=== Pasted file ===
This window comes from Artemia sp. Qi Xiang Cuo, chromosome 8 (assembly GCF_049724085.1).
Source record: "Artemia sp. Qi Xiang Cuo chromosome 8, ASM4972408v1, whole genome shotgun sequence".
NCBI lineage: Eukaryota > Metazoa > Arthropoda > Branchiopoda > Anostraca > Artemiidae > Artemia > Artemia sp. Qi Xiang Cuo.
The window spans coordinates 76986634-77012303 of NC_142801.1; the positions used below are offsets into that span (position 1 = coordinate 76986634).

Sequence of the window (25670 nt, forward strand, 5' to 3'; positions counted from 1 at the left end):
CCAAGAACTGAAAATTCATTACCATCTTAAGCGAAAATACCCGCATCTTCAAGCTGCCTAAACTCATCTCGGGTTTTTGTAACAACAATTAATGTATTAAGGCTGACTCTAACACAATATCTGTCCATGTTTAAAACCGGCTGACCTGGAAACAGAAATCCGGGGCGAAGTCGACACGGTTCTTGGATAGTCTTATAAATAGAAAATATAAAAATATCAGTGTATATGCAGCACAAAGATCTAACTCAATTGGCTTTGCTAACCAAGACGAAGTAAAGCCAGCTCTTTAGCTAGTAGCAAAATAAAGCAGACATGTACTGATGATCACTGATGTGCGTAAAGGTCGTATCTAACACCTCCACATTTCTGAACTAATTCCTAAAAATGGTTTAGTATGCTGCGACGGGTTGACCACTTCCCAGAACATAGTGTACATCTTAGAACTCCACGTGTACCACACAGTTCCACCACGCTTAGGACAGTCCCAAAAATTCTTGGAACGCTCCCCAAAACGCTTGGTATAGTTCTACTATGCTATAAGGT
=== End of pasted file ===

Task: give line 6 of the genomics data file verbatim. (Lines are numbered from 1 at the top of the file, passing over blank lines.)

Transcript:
CCAAGAACTGAAAATTCATTACCATCTTAAGCGAAAATACCCGCATCTTCAAGCTGCCTAAACTCATCTCGGGTTTTTGTAACAACAATTAATGTATTAAGGCTGACTCTAACACAATATCTGTCCATGTTTAAAACCGGCTGACCTGGAAACAGAAATCCGGGGCGAAGTCGACACGGTTCTTGGATAGTCTTATAAATAGAAAATATAAAAATATCAGTGTATATGCAGCACAAAGATCTAACTCAATTGGCTTTGCTAACCAAGACGAAGTAAAGCCAGCTCTTTAGCTAGTAGCAAAATAAAGCAGACATGTACTGATGATCACTGATGTGCGTAAAGGTCGTATCTAACACCTCCACATTTCTGAACTAATTCCTAAAAATGGTTTAGTATGCTGCGACGGGTTGACCACTTCCCAGAACATAGTGTACATCTTAGAACTCCACGTGTACCACACAGTTCCACCACGCTTAGGACAGTCCCAAAAATTCTTGGAACGCTCCCCAAAACGCTTGGTATAGTTCTACTATGCTATAAGGT